ABOVE: Jim Morrison at his property near Cherry Tree State Forest with supporters who are collecting information on the forest. Photo: Susanna Freymark
A group of citizen scientists have the Epicollect5 app ready on their mobile phones.
They are at Jim and Lesley Morrison’s property on Old Lawrence Rd near Cherry Tree State Forest.
“Look out for koala scat,” Jim tells the group. “And for the V-shaped gnaw marks on trees from yellow bellied gliders.”
The group of 15 volunteers nod. They form part of the Stand Up For Cherry Tree Forest group.
The data they’re collecting is used by activist groups to inform the EPA, Forestry Corporation and in court cases.
Sean O’Hannessy reminds the group to add the data they see to the app.
“Do it before you leave the property,” he said.
Sean has no problem spending his Sunday in the forest adding data into an app.
“I’d rather spend my time doing something to protect the forest ecosystem. It is the most meaningful and fun thing to do on a Sunday.”
Jim is an ecologist and has lived on his property for 40 years.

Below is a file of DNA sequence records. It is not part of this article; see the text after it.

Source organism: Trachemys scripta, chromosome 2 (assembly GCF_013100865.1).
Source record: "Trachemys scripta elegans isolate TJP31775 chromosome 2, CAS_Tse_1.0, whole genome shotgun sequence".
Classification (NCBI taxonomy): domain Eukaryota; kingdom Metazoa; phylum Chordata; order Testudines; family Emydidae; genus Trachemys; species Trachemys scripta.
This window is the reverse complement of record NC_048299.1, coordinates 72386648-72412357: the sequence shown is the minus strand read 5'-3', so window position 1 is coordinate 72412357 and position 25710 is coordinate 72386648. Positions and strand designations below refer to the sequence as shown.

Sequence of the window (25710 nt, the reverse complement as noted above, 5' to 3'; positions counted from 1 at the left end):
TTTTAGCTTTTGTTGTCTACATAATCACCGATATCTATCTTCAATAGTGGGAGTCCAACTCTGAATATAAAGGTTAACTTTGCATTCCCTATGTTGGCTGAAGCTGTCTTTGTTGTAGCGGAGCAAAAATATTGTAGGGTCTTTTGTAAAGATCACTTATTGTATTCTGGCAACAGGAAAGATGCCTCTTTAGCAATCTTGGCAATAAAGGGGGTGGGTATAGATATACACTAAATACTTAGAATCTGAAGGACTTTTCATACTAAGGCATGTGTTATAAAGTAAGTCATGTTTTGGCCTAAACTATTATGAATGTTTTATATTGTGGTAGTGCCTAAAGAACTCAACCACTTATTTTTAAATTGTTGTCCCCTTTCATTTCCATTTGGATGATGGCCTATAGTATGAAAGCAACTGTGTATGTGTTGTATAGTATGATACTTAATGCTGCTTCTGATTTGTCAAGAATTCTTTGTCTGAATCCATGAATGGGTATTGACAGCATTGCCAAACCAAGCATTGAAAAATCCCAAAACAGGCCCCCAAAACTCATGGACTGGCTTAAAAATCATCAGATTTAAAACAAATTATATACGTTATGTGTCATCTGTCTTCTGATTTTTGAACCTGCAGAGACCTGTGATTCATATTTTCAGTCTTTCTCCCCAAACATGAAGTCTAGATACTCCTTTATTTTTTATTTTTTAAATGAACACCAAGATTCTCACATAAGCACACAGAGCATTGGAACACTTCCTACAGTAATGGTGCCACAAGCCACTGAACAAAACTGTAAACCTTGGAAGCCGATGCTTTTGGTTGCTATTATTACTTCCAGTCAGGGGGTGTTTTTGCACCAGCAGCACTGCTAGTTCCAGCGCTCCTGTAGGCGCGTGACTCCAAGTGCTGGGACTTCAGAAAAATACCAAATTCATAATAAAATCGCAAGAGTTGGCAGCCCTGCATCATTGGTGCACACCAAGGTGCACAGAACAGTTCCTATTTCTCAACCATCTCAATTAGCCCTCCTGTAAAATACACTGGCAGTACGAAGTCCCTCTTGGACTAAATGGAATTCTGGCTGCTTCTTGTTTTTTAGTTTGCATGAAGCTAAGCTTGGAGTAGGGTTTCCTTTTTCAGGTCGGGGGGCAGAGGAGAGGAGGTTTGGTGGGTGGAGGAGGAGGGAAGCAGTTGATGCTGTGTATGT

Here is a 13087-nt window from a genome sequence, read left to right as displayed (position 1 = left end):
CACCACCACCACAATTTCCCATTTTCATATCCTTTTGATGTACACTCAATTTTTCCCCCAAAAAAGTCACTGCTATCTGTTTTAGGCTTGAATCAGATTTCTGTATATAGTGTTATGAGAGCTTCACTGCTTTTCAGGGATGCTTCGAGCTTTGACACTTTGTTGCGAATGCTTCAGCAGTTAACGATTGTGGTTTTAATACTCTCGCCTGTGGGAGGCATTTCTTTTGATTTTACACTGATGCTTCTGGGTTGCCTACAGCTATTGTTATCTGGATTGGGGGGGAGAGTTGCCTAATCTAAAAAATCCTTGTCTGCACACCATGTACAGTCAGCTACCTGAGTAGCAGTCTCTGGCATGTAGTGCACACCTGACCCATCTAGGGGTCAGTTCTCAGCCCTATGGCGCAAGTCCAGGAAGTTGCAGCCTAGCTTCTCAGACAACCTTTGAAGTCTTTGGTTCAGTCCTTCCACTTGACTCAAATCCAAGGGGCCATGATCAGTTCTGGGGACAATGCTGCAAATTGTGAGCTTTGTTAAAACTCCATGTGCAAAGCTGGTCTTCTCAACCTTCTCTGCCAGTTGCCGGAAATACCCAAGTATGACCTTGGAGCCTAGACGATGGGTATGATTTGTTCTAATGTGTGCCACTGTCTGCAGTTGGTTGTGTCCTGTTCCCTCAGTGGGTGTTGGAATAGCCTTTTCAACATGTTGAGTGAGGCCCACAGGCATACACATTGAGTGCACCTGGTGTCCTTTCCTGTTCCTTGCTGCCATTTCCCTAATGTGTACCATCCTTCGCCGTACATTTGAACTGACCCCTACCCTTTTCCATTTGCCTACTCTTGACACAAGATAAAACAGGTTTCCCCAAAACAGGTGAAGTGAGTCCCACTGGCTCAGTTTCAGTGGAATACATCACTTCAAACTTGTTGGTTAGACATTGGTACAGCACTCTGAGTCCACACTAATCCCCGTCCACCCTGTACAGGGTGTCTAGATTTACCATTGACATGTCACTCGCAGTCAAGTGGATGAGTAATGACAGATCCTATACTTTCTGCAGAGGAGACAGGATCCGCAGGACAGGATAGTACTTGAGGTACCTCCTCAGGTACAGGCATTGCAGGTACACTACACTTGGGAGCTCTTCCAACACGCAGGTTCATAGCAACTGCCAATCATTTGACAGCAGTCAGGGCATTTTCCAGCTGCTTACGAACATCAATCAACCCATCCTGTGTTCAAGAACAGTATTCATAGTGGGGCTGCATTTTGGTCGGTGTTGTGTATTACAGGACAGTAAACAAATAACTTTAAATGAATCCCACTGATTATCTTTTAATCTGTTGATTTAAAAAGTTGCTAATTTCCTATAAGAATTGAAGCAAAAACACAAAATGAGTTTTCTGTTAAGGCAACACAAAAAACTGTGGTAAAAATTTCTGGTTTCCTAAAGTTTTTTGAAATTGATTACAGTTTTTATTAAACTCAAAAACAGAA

“I love the forest,” he said.
“I’d like to see no more logging and see this forests as a wildlife corridor between the borders of the two national parks.”
Victoria and Western Australia are phasing out forestry in native forests, Jim said.
“The carbon sequestration of the forest is of more value than the wood.”
Sean wants to see an end to logging native forests and for the Forest Corporation of NSW to source wood from plantations.
The younger ones in the group head off to a part of the forest further away. The others have a cup of tea before Jim takes them to the forest close by to explain what to look for.
Look up for koalas, he said and look down at the forest floor for indications of animal activity.
The activities of the group in collecting scientific data and storing it in the app has the potential to shape decisions about the future of Cherry Tree State Forest and others across NSW.